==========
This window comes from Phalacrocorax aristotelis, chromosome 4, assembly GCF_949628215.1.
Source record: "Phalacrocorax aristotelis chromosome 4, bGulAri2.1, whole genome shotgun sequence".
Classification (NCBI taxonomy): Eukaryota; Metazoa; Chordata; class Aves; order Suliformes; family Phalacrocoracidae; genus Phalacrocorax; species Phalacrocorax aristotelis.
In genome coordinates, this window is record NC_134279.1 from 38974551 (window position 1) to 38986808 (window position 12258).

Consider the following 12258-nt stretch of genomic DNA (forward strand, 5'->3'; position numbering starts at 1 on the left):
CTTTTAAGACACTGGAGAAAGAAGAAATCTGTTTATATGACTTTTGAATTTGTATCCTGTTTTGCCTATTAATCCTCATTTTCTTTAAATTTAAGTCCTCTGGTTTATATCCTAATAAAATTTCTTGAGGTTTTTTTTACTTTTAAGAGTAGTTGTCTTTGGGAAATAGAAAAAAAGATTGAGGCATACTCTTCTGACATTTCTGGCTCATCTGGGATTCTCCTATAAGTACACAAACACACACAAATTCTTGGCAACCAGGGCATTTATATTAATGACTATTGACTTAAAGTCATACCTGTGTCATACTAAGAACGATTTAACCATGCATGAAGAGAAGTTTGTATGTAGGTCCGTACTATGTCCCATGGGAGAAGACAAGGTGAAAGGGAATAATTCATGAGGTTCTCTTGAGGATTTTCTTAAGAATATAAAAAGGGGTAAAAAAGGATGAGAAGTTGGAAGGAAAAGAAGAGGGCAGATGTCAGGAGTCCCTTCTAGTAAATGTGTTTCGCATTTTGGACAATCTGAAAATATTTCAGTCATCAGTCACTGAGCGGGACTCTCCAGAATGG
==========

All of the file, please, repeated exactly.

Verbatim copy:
This window comes from Phalacrocorax aristotelis, chromosome 4, assembly GCF_949628215.1.
Source record: "Phalacrocorax aristotelis chromosome 4, bGulAri2.1, whole genome shotgun sequence".
Classification (NCBI taxonomy): Eukaryota; Metazoa; Chordata; class Aves; order Suliformes; family Phalacrocoracidae; genus Phalacrocorax; species Phalacrocorax aristotelis.
In genome coordinates, this window is record NC_134279.1 from 38974551 (window position 1) to 38986808 (window position 12258).

Consider the following 12258-nt stretch of genomic DNA (forward strand, 5'->3'; position numbering starts at 1 on the left):
CTTTTAAGACACTGGAGAAAGAAGAAATCTGTTTATATGACTTTTGAATTTGTATCCTGTTTTGCCTATTAATCCTCATTTTCTTTAAATTTAAGTCCTCTGGTTTATATCCTAATAAAATTTCTTGAGGTTTTTTTTACTTTTAAGAGTAGTTGTCTTTGGGAAATAGAAAAAAAGATTGAGGCATACTCTTCTGACATTTCTGGCTCATCTGGGATTCTCCTATAAGTACACAAACACACACAAATTCTTGGCAACCAGGGCATTTATATTAATGACTATTGACTTAAAGTCATACCTGTGTCATACTAAGAACGATTTAACCATGCATGAAGAGAAGTTTGTATGTAGGTCCGTACTATGTCCCATGGGAGAAGACAAGGTGAAAGGGAATAATTCATGAGGTTCTCTTGAGGATTTTCTTAAGAATATAAAAAGGGGTAAAAAAGGATGAGAAGTTGGAAGGAAAAGAAGAGGGCAGATGTCAGGAGTCCCTTCTAGTAAATGTGTTTCGCATTTTGGACAATCTGAAAATATTTCAGTCATCAGTCACTGAGCGGGACTCTCCAGAATGG